I’ve added G+ / Eventbrite numbers where applicable, but do note our regular members tend double book eventbrite and g+, so you can’t simply add G+ and Eventbrite numbers to get attendance.
While I mention this, if anyone knows of a way to better integrate G+ events and Eventbrite, please let me know 🙂
(Low subscription numbers on G+/Eventbrite, still had ~18 people showing up)
Informal ‘Open mic night’
Our Jury’s choice award went to Avery Smith who presented his app HairPiq.
Hairpiq aims to bring barber posters into the mobile space. Users can take snaps of their favorite styles, Barbers can build portfolios of their best work. Throw social networking into the mix, and jury found the app’s potential very interesting.
Next, the public choice award went to RestoNet, by Jean Bagdoo.
Restonet acquires the City of Montreal’s public restaurant inspection data and displays it to the user in a set of 4 listview’s based on chronology, amount of fine, number of fines, and alphabetical order. Each listview row is clickable to display a detailed view of the offense, giving restaurant name, owner date , judgement date, fine, and more. (Soon to be available on the Play store.)
Our other presentations included:
ETS Mobile by the mobile apps development student club from ETS.
Gnito, an app that tries to bridge the gap between social networks and unify your online identity.
Map Marker, an app to help you simply drop markers at will on a Google map.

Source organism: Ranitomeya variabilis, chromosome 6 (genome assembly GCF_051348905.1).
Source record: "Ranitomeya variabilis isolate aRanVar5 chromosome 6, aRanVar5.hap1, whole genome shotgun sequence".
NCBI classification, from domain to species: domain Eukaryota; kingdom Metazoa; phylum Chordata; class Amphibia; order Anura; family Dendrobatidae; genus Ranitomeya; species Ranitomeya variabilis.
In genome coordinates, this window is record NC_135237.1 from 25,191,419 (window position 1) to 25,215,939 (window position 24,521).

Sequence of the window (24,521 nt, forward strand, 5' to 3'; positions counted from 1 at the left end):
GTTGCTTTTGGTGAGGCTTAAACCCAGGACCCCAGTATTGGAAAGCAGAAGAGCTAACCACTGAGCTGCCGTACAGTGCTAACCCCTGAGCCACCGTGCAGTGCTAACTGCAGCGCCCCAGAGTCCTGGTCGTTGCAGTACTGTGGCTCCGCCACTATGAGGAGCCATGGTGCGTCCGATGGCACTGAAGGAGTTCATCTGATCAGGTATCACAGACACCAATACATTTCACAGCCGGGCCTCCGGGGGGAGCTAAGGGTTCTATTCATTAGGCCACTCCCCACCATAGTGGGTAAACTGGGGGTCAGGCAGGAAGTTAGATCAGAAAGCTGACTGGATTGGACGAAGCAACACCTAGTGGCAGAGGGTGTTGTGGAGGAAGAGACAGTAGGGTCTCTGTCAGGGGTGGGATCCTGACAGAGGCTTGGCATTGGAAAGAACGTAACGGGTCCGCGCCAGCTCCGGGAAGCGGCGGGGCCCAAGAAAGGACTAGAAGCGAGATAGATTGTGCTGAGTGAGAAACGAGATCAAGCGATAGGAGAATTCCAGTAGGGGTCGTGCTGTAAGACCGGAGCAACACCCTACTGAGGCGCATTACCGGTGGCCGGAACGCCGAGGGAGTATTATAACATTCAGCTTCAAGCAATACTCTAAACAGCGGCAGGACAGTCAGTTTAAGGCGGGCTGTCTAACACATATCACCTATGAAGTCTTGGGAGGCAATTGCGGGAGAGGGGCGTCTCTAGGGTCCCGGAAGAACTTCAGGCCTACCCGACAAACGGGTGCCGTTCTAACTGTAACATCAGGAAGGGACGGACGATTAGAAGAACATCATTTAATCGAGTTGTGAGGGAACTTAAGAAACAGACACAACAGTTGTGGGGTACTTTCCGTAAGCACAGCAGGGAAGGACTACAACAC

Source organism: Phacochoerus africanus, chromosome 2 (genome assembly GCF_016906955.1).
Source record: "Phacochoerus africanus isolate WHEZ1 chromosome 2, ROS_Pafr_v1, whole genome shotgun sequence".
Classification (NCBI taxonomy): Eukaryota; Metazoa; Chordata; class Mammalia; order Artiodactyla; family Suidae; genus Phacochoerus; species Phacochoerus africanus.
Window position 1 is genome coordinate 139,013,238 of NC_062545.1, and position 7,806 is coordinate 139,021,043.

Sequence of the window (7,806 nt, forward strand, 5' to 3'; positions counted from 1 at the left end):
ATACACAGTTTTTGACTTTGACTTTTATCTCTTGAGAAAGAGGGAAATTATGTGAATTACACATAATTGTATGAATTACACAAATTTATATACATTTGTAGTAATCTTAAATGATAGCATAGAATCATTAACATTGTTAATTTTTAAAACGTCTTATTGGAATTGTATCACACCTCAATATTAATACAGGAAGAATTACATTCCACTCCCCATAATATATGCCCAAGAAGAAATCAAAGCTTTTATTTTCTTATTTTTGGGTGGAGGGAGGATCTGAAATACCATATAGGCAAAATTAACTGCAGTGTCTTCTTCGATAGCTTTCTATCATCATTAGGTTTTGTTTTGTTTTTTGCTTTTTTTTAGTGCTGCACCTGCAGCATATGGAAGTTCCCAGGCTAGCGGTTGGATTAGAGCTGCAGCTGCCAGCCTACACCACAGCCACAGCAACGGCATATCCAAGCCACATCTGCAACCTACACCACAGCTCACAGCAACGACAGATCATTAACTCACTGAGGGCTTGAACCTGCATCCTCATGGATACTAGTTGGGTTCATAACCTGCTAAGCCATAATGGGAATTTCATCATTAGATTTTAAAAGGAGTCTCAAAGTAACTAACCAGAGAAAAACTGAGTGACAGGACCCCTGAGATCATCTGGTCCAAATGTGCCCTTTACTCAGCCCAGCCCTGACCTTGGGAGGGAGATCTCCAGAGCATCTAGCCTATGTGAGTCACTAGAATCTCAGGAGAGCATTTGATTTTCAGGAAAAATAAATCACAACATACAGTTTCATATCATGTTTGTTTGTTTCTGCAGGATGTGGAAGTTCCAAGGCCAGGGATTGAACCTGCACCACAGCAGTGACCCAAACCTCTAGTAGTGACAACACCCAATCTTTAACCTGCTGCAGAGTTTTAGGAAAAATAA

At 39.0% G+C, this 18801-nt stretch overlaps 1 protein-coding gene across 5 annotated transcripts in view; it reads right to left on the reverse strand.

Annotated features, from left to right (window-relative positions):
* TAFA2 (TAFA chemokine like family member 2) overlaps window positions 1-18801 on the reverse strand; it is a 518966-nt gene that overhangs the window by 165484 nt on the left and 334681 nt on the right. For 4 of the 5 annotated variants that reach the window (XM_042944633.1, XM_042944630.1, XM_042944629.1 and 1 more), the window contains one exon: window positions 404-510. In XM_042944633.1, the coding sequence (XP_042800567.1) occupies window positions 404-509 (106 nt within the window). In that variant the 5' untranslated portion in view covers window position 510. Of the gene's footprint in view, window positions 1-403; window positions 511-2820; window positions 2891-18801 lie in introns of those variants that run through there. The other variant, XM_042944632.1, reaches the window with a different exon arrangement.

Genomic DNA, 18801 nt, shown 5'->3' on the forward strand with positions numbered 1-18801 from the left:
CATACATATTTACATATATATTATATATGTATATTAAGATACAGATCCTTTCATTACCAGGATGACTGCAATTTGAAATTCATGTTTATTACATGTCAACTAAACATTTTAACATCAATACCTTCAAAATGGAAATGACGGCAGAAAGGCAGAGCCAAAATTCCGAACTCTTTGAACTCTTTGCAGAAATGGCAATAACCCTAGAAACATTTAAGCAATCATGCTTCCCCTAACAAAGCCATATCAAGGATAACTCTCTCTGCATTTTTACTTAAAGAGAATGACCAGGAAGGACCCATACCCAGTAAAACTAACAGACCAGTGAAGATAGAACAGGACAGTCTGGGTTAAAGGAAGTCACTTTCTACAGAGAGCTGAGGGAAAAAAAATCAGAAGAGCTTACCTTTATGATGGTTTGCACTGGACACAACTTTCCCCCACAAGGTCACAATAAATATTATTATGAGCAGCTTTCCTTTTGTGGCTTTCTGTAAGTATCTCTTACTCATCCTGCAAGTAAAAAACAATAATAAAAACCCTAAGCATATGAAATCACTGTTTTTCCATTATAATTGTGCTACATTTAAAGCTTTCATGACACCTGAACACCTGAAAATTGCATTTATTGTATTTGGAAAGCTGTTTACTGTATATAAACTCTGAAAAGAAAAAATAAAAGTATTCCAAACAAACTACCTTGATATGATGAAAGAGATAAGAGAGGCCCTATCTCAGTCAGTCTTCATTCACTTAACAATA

Wedding Guestbook, an app that allows guests at a wedding to record video messages for the happy couple.
You’ll find all the HackFair presentations on the following YouTube links:
Speaker: Etienne Caron
Presented as part of Montréal Startup-Weekend, our session will concentrate on Android development, but should be of interest for mobile developer in general. We’ll be reviewing some of our favorite tools for rapid development.
Thanks to Nurun who hosted us this month!
Hello everyone, our next meetup will be taking place on wednesday, 5th of March, 2014 at 18h30, at l’Amère à Boire.
We have two great talks this month! François Proulx will give us an overview of the latest trends in mobile security, and Philippe Breault will present an introduction to building Android Studio plugins.
François Proulx is a senior mobile application developer who has worked on dozens of iOS applications since the very beginning of the Apple iOS platform. Over the past few years he has switched his focus to security. He spends a lot of his free time participating in Capture the Flag events (CTFs) and organizing the NorthSec security competition.
Last AppSecUSA 2013 had a great line up of talks, especially regarding mobile applications. This session will be covering all the hottest presentations about mobile security by doing an overview from what we saw at AppSecUSA, all with some slides and snippets of presentations that was recorded at the event. Discussion will be encouraged within the audience as this will be more a dynamic event than a regular talk.
My name is Philippe Breault, I am a software developer living in Montréal (Canada) and my job/hobby is Android.
I have been working on the Android platform since 2010 and I hope that sharing what I have learned will help people get proficient in Android faster!
With this presentation, Philippe will be showing us how to develop plugins for Android Studio. Note that all products based on the IntelliJ Platform (IntelliJ IDEA, RubyMine, WebStorm, PhpStorm, PyCharm and AppCode) share the same underlying platform API, and as such this talk will be of benefit to anyone working with one of these IDEs.
Once again, I’m very happy to announce that we’re being sponsored by none other than the makers of IntelliJ, JetBrains! We’ll be having a draw for 1 Free License of IntelliJ IDEA.
Proud to use
Java IDE with unparalleled java code
analyzer (600+ built-in inspections)